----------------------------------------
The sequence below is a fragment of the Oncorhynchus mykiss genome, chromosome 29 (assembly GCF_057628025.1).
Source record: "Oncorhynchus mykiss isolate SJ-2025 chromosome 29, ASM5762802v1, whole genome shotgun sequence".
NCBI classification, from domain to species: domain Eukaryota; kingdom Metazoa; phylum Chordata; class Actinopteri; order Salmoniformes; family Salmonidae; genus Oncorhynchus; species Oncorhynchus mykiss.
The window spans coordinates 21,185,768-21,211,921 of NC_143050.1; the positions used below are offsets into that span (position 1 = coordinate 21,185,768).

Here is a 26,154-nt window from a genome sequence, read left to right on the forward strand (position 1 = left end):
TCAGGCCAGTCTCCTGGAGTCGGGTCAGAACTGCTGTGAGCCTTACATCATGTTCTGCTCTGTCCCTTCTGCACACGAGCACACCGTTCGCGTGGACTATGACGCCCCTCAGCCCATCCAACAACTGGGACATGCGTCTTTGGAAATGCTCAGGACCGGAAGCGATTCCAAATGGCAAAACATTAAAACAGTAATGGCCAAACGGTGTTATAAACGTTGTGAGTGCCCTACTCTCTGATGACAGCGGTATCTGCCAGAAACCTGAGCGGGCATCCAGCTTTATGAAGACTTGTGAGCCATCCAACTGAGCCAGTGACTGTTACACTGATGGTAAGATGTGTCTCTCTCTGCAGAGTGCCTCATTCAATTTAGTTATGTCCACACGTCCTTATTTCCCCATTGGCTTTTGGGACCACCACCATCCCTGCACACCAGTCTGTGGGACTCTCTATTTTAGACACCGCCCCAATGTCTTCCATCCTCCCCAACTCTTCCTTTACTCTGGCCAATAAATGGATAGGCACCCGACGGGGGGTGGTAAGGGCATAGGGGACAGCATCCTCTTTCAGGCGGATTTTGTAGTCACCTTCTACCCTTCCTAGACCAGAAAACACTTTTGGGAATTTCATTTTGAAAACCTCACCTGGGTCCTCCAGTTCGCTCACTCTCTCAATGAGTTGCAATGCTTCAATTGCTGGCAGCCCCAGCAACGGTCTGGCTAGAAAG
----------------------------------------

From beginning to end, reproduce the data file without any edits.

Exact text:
The sequence below is a fragment of the Oncorhynchus mykiss genome, chromosome 29 (assembly GCF_057628025.1).
Source record: "Oncorhynchus mykiss isolate SJ-2025 chromosome 29, ASM5762802v1, whole genome shotgun sequence".
NCBI classification, from domain to species: domain Eukaryota; kingdom Metazoa; phylum Chordata; class Actinopteri; order Salmoniformes; family Salmonidae; genus Oncorhynchus; species Oncorhynchus mykiss.
The window spans coordinates 21,185,768-21,211,921 of NC_143050.1; the positions used below are offsets into that span (position 1 = coordinate 21,185,768).

Here is a 26,154-nt window from a genome sequence, read left to right on the forward strand (position 1 = left end):
TCAGGCCAGTCTCCTGGAGTCGGGTCAGAACTGCTGTGAGCCTTACATCATGTTCTGCTCTGTCCCTTCTGCACACGAGCACACCGTTCGCGTGGACTATGACGCCCCTCAGCCCATCCAACAACTGGGACATGCGTCTTTGGAAATGCTCAGGACCGGAAGCGATTCCAAATGGCAAAACATTAAAACAGTAATGGCCAAACGGTGTTATAAACGTTGTGAGTGCCCTACTCTCTGATGACAGCGGTATCTGCCAGAAACCTGAGCGGGCATCCAGCTTTATGAAGACTTGTGAGCCATCCAACTGAGCCAGTGACTGTTACACTGATGGTAAGATGTGTCTCTCTCTGCAGAGTGCCTCATTCAATTTAGTTATGTCCACACGTCCTTATTTCCCCATTGGCTTTTGGGACCACCACCATCCCTGCACACCAGTCTGTGGGACTCTCTATTTTAGACACCGCCCCAATGTCTTCCATCCTCCCCAACTCTTCCTTTACTCTGGCCAATAAATGGATAGGCACCCGACGGGGGGTGGTAAGGGCATAGGGGACAGCATCCTCTTTCAGGCGGATTTTGTAGTCACCTTCTACCCTTCCTAGACCAGAAAACACTTTTGGGAATTTCATTTTGAAAACCTCACCTGGGTCCTCCAGTTCGCTCACTCTCTCAATGAGTTGCAATGCTTCAATTGCTGGCAGCCCCAGCAACGGTCTGGCTAGAAAG